Here are some situations from gamebooks or complete gamebooks that I find unfair and frustrating.
Crypt of the Sorcerer
I wasn't going to include this on the list as anyone who's played it will think that it goes with out saying that Crypt of the Sorcerer is unfair and frustrating (including the entertaining Galactrix) but I thought I'd say it anyway because it is a good clear cut example of things that make it unfair and frustrating.
Here's a list:
The fight with Razaak - he's a skill 12 stamina 20 opponent who kills you with two consecutive hits and his sword doesn't give you an attack strength bonus against him. Basically, you're stuffed.
However, some of the early combats in Crypt of the Sorcerer aren't that bad. It get's harder once you have to fight three doragor and possibly a skill 12 stamina 24 monster.
The item hunt or die: You neen to collect tons of item. If you don't have one of them, you die horribly. There's one item that isn't essential and that's the rod of paralysis. You don't die, you just have to fight a skill 12 stamina 24 opponent. However, to get the rod, you need to kill an innocent bone ring maker (and there can't be many of them around), lose 3 luck points, take a cursed ring, fight a werewolf (if you had been friendly with the bone ring man he could have given you a werewolf repelling ring and told you how to use it) and then fight a bunch of skeletons. Nice choice, Livingstone.
Die rolls or die: If you roll a 5-6 on one die then you are killed at one point. You have to make three skill tests or almost die and when you get further on into the book, your opponents get a lot harder to beat and none of the items help you. Even Razaak's 'powerfully enchanted' sword gives you no bonus. Razaak obviously thought ahead by making the only weapon that can harm him rubbish.
I find this exercise pointless. Three encounters punctuate a meaningless excercise in getting the correct combination of arbitrarily decided directions. Apart from the directions that the people you envcounter suggest, there is no indication about which ones are better and unless you make a map, it is easy to go around in circles. So I suppose the idea was to get the player to make a map but since the maze has few features, it is quite a tedious experience.
Working out which components kill Zanbar Bone in City of Thieves
1) If you have two out of the three items then you should not be told that you have failed.
2) If you have all three items, what is to stop you from grinding them all up anyway as you will definitely have the two you need in there (this can probably be answered with some magi babble about the third item cancelling the powers of the first two but this is not explicitly stated in the book, so I'm raising it as a problem)?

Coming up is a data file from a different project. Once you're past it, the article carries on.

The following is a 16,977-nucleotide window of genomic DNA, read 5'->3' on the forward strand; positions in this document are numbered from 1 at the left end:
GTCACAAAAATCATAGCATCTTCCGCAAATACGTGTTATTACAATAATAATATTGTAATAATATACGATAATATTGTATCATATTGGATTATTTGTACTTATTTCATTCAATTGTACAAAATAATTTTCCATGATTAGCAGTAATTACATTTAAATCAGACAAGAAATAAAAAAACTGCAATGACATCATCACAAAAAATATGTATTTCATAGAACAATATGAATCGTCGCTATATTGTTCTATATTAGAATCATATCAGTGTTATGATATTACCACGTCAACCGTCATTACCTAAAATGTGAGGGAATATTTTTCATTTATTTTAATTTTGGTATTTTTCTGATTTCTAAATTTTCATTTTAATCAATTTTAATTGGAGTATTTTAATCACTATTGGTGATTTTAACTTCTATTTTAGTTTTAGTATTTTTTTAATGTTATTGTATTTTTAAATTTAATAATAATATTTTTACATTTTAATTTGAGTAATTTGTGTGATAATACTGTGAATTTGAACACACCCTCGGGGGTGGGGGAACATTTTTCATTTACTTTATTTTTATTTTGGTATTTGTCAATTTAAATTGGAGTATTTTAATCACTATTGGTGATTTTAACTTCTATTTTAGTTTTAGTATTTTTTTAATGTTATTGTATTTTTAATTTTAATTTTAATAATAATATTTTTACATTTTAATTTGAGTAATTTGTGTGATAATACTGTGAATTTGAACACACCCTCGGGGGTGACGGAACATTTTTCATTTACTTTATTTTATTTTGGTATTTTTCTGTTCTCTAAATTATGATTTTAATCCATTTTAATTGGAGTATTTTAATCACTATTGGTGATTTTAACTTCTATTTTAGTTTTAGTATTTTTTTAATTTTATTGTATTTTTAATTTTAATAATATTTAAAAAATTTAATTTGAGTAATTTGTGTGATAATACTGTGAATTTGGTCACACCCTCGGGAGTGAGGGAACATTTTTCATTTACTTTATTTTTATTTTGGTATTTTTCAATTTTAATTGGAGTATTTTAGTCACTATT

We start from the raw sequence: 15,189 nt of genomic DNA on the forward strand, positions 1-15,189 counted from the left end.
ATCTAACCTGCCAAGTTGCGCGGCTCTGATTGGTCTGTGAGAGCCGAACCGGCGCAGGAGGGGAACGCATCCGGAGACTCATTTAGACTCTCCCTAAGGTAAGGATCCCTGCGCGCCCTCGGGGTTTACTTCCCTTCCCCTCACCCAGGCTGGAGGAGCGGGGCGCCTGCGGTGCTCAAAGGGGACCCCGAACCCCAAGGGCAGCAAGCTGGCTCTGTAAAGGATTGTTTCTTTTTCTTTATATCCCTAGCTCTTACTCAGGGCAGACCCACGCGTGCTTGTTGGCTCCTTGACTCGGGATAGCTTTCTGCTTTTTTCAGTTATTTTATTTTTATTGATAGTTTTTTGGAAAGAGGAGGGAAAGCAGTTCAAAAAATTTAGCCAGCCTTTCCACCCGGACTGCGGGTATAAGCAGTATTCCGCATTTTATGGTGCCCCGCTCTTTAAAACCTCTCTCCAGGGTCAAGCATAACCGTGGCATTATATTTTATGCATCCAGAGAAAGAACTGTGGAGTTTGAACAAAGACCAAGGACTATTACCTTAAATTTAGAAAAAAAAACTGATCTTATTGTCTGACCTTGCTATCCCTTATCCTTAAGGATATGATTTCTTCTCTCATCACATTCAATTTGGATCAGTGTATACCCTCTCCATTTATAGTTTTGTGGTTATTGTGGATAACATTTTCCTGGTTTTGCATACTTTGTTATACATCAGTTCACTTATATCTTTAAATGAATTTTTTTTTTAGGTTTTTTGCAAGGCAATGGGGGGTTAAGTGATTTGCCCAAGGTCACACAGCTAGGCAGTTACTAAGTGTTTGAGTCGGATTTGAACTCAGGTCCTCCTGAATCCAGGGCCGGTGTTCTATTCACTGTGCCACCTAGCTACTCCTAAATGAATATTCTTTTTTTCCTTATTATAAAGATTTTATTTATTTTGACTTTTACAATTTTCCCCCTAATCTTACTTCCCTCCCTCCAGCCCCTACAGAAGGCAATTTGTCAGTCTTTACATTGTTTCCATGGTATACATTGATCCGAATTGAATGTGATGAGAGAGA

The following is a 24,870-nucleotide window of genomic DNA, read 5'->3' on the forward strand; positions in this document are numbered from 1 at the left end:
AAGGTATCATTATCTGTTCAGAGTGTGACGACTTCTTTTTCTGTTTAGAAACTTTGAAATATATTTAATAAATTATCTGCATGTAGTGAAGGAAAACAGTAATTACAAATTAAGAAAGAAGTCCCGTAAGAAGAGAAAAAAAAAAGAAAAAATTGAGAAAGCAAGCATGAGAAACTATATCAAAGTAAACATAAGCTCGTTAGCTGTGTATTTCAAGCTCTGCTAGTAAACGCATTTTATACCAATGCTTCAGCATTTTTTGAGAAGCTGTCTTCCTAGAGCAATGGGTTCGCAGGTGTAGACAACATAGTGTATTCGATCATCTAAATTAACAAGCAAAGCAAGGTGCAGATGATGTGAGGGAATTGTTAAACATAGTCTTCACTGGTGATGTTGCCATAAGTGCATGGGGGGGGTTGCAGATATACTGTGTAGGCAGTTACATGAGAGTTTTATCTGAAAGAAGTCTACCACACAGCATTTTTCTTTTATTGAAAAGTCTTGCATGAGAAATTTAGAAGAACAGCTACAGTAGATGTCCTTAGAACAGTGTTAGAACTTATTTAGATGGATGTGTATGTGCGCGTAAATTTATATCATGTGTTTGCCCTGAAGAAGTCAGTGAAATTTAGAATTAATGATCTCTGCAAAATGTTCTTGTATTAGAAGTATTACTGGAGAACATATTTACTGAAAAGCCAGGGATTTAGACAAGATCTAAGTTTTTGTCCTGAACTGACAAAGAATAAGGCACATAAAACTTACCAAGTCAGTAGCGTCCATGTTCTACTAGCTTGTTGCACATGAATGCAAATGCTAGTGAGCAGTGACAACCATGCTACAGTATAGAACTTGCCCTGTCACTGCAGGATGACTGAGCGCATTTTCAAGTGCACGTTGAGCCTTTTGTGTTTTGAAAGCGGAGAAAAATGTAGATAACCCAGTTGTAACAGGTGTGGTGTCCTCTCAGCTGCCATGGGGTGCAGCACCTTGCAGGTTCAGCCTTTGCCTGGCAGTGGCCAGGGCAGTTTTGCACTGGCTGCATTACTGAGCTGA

3) There is no clue as to which two are best.
I can see that the idea was to create an interesting decision but it was executed poorly for the practical reasons mentioned above.
Many of the decisions you make have completely unpredictable consequences that lead to your death. Even the paragraphs on the winning route are not very encouraging as you don't get rewards in the form of gold pieces, stat bonuses or interesting items. Most of the time, it is just you, a magic sword, a cat, some provisions and some fuel. I love cats, but even she can't save Chasms of Malice. Luke Sharp's later books had the same randomness in them, but he had toned down the lethality, turning them into an enjoyable romp around Kazan, the area of Southern Khul his books were set in. If Chasms of Malice was less lethal, it would have been in the same boat.
Your first few actions are decided randomly, you have to play the losing paths for ages before you realise that you've lost making you feel like you've wasted your time, the correct path is extremely narrow, an error means that you do not know that you should use your pandant because the paragraph starts with the wrong phrase and the book makes you read a whole load of background that doesn't really help you in the game.
It is a random scavenger hunt filled with choices between non descript corridors and non descript doors. A lot of the time, you have to choose between death or some difficult combat (such as prising gemstones out of the statue's eyes) and you have no idea what the criteria for victory is.
Eye of the Dragon
It is a random scavenger hunt filled with choices between non descript corridors and non descript doors. A lot of the time, you have to choose between death or some difficult combat with some generic opponent. Very little about it is memorable.
So there we go. The same authors and sometimes the same books have appeared on both lists. As I expected, my feelings on this topic are confusing and sometimes contradictory. This became apparent when some books appeared on both the enjoyable and challenging and also the unfair and frustrating lists. I'm trying to work this out on an absolute basis, but I am finding it hard to disconnect my own feelings and opinions from this. I'll be needing some more input to work out what works universally and what is my opinion. I'll be posting a conclusion next week.